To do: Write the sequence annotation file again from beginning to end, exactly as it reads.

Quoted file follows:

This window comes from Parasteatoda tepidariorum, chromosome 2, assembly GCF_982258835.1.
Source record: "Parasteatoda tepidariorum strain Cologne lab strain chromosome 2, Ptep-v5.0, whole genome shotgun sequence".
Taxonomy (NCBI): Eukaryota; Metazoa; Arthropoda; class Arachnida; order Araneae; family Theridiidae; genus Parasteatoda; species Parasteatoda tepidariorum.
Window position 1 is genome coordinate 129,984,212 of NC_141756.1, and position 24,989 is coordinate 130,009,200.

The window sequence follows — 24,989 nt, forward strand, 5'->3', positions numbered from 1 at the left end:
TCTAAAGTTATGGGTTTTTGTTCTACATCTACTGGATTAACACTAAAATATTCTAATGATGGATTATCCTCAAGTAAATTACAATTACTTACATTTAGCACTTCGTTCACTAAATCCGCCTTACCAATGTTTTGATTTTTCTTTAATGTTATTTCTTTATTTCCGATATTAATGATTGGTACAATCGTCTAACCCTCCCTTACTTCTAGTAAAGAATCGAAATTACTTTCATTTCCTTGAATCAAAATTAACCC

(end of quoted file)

This window comes from Parasteatoda tepidariorum, chromosome 2, assembly GCF_982258835.1.
Source record: "Parasteatoda tepidariorum strain Cologne lab strain chromosome 2, Ptep-v5.0, whole genome shotgun sequence".
Taxonomy (NCBI): Eukaryota; Metazoa; Arthropoda; class Arachnida; order Araneae; family Theridiidae; genus Parasteatoda; species Parasteatoda tepidariorum.
Window position 1 is genome coordinate 129,984,212 of NC_141756.1, and position 24,989 is coordinate 130,009,200.

The window sequence follows — 24,989 nt, forward strand, 5'->3', positions numbered from 1 at the left end:
TCTAAAGTTATGGGTTTTTGTTCTACATCTACTGGATTAACACTAAAATATTCTAATGATGGATTATCCTCAAGTAAATTACAATTACTTACATTTAGCACTTCGTTCACTAAATCCGCCTTACCAATGTTTTGATTTTTCTTTAATGTTATTTCTTTATTTCCGATATTAATGATTGGTACAATCGTCTAACCCTCCCTTACTTCTAGTAAAGAATCGAAATTACTTTCATTTCCTTGAATCAAAATTAACCC